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Rockin’ through the Walker Garden
By Peg Boettcher

Neighbors of the nosy variety must have had a field day with the Walkers. What were they doing in their back yard? The window curtains next door must have twitched when the Walkers began to bring carload after carload of rocks home—ten tons, in all, from an out-of-business Oregonian rock shop—and the pile in the driveway began to swell with thunder eggs, agates, petrified wood, chunks of bright glass and colorful river rock. Tongues must have wagged on this quiet West Seattle street of cozy homes as their owners speculated why Milton, after working swing shift at nearby Boeing Company, chose to spend his “leisure” hours in manual labor.

Weighing in at a whopping 135 pounds and measuring five feet, six inches in height, Milton was an unlikely candidate for a second shift as a stonemason. But what he lacked in bulk and experience he made up for in sheer perseverance and the pleasure of creation.

Actually, it all began in failure. Around 1959, he tried his hand at putting a decorative lake in his hillside back yard and loathed the result. To draw attention from it, he built a few miniature mountains. From then on, there was no looking back. The corn patch was replaced with an entire snowcapped mountain range complete with roads, an airstrip and ornate waterworks. The Irish moss and blackberry vines that once covered the yard gradually made way over the years for an interwoven arrangement of fanciful fountains, walkways, seats, planters and arbors, all built without written plans.

As wonderful as the rock creations are, they would only be half as marvelous if it weren’t for Milton’s wife, Florence, and her love of gardening. The exuberant ephemeral bloom of azaleas, rhododendrons, roses, iris, and even a topiary animal all thrived under the loving application of her green thumb and provided a lively counterpoint to her husband’s solid arches and walls.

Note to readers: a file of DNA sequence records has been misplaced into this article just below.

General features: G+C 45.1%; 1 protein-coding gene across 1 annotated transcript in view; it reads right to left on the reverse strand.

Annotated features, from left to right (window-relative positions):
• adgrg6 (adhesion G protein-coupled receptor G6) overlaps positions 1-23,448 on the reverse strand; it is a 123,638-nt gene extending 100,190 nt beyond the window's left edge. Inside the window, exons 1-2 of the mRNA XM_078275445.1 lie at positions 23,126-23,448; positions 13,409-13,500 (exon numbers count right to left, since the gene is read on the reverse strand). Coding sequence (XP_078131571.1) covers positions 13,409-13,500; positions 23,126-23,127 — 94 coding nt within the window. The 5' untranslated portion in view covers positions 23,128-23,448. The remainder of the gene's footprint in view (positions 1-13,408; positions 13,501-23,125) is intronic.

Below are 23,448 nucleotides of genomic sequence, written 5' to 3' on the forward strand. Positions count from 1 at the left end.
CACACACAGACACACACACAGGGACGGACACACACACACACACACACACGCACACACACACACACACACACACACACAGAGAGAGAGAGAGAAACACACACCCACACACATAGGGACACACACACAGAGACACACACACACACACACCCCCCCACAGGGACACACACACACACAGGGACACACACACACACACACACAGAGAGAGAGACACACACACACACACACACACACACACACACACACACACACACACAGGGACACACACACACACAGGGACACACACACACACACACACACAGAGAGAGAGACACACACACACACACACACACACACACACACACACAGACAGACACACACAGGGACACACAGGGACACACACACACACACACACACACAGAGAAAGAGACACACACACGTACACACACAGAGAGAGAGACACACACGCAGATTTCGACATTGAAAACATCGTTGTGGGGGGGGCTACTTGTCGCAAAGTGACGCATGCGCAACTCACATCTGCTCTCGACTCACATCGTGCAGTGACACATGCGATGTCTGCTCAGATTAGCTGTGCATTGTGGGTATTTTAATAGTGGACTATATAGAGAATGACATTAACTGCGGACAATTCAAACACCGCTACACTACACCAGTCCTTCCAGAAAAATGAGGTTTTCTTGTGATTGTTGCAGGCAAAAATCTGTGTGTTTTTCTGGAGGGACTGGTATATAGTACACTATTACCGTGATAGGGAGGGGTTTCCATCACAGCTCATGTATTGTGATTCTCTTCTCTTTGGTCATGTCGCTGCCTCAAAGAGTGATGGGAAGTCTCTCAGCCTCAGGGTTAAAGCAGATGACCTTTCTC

If there ever were any nosy neighbors, their curiosity would long ago have been satisfied by the Walkers’ generosity. For as much as they loved working in their garden, they loved sharing it. They threw it open for Mother’s and Father’s Day every year, so all could enjoy the butterfly stepping stones, the bicentennial tower and the grape arbor.

Maybe Milton Walker had a curious itch of his own to satisfy. “Mom said that Dad loved to dress up as a tourist and wander incognito among the visitors,” says his daughter. When asked what he hoped to hear, she replied, “I don’t think he ever heard anything bad. He always had a smile on his face at the end of the day.”

The Walker Rock Garden is open from June through Labor Day. The family happily continues the tradition of sharing the garden, but prefers visitors to phone for reservations. The number may be found under Walker Rock Garden in the residential listings of the Seattle phone book.

Weird Washington


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